Especially on a desktop, tiles that big need to do something more. News apps can show multiple stories, music apps can add playback controls, Reminders apps can have tickable checkboxes. Microsoft's mantra is not having to open every app to do something, so interactive live tiles fit in perfectly.
Speaking of the desktop, the desktop apps on Metro are gross looking. That needs to be fixed. Using a consistent tile color and simply placing the desktop app on top makes the whole experience look so much more consistent. Also, any Microsoft made apps need to have icons that fit in perfectly. I'm looking at you Office programs.
Finally, the scroll bar at the bottom of the start screen is horrid looking. Yuck. How Microsoft manages to put such beautiful design into software like the Zune, then put scroll bars like these in Windows 8 is beyond me. Let the user move across the start screen by scrolling the mouse wheel, dragging the scroll bar, and finally clicking and dragging the start screen itself. It makes so much intuitive sense, especially if you're coming from a tablet to a desktop. Grab an empty spot and drag.
So this is what I ended up with. It was fairly difficult to do mainly because I didn't have anything running Windows 8 to customize before hand, so I had to base sizes on online screenshots, and ended up with more tiles than I would have preferred.
Yes I realize some of these apps are not on Windows 8, I don't care.
This is still fairly messy, but it's also on a 1920 by 1080 display, so this is obviously not what you'll be seeing on a tablet, but rather a full desktop (as can be seen by the mouse cursor.)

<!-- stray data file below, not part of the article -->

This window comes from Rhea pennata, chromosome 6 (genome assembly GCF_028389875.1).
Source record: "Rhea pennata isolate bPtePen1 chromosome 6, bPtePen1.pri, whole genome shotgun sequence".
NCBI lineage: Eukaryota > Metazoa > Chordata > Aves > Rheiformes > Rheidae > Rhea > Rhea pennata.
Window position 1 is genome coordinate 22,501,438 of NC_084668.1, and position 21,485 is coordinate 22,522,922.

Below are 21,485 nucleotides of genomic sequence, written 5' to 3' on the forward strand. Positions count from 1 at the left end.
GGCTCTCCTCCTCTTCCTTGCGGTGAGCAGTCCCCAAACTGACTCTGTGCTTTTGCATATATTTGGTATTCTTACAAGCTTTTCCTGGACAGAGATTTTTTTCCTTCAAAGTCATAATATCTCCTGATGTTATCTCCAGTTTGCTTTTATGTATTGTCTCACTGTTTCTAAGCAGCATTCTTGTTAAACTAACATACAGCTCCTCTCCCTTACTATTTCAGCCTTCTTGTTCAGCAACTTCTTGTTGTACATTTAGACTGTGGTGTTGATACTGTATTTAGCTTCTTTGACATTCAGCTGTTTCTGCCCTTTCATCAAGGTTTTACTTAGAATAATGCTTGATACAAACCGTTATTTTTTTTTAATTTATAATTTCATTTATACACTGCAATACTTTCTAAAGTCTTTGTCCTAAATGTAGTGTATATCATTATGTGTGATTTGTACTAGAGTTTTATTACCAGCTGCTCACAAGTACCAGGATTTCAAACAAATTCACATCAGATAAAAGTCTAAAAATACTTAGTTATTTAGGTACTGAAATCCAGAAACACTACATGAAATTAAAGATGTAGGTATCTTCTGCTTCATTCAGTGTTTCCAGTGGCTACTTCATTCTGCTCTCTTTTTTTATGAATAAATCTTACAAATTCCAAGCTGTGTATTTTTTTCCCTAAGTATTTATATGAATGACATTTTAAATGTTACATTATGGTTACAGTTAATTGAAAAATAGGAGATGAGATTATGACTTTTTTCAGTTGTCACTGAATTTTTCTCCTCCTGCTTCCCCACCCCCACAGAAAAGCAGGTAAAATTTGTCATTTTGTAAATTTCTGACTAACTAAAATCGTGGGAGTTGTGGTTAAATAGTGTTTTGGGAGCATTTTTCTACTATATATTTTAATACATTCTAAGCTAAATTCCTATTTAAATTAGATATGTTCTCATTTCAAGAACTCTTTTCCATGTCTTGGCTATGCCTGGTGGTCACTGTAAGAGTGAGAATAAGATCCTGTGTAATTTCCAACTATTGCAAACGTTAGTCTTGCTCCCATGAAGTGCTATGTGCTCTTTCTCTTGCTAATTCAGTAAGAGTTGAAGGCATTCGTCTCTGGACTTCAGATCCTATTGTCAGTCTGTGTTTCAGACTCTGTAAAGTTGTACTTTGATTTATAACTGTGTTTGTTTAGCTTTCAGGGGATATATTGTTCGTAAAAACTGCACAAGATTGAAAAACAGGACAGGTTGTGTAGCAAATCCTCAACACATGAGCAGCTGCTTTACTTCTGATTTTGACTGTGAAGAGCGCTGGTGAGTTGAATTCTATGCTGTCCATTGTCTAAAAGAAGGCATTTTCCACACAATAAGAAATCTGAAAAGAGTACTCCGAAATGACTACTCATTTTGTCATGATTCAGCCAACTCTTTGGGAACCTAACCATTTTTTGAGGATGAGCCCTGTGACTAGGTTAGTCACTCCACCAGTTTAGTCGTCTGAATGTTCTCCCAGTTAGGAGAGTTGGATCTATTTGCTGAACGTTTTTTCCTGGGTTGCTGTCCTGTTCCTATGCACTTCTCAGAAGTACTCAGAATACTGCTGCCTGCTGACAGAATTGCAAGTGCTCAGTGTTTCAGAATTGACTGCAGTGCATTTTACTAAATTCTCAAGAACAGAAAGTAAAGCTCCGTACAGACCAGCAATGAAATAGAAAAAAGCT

Speaking of which, let's move on.
I'm a senior in High school and my school district just put Windows 7 on our computers either this year or last year. the problem is, they disabled the ability to pin items to the taskbar, or unpin them, or basically almost anything else that actually makes Windows 7 enjoyable. However, the worst thing they did in my opinion was slap it with a Windows 98 block grey skin. It's hideous. So when I saw Windows 8's new "metro" desktop windows, I was disappointed. It doesn't look "modern", it looks like a massive step backwards. Metro is about chromeless software, so why is Windows the only operating system that still has chrome on the bottom and sides of the windows? Even Chrome OS doesn't have that chrome. Bezel-less things are great and look great, and borderless windows look clean and futuristic.
The taskbar does not need to be colored. I played with using a solid accent color as well as no color at all, but the solid color looked too ostentatious, and no color looked weird with a full screen program up (like Mac OS looks like, ew). So I ended up deciding on a dark, semitransparent black for the taskbar and out of focus windows, and a solid accent color for the active windows, allowing it to quickly stand out. Also, that effect aero had with the fuzzy border around the text needs to go, it has no place in Metro when you can just use white text.
I didn't spend as much time polishing the desktop because I think it will end up going away anyway, so it's kind of a moot point in the end anyway.
Windows' drop down menus also need to get a lot more metro. Less blue bubble highlights and more flat, clean design.
here's the quick actions menu or whatever it's called
And here's the little preview you get when you hover your mouse over an icon.
Thanks for reading. Thoughts and opinions appreciated, but this wasn't as big of a project for me as the Windows Phone 8.1 Concept was.
See ya later.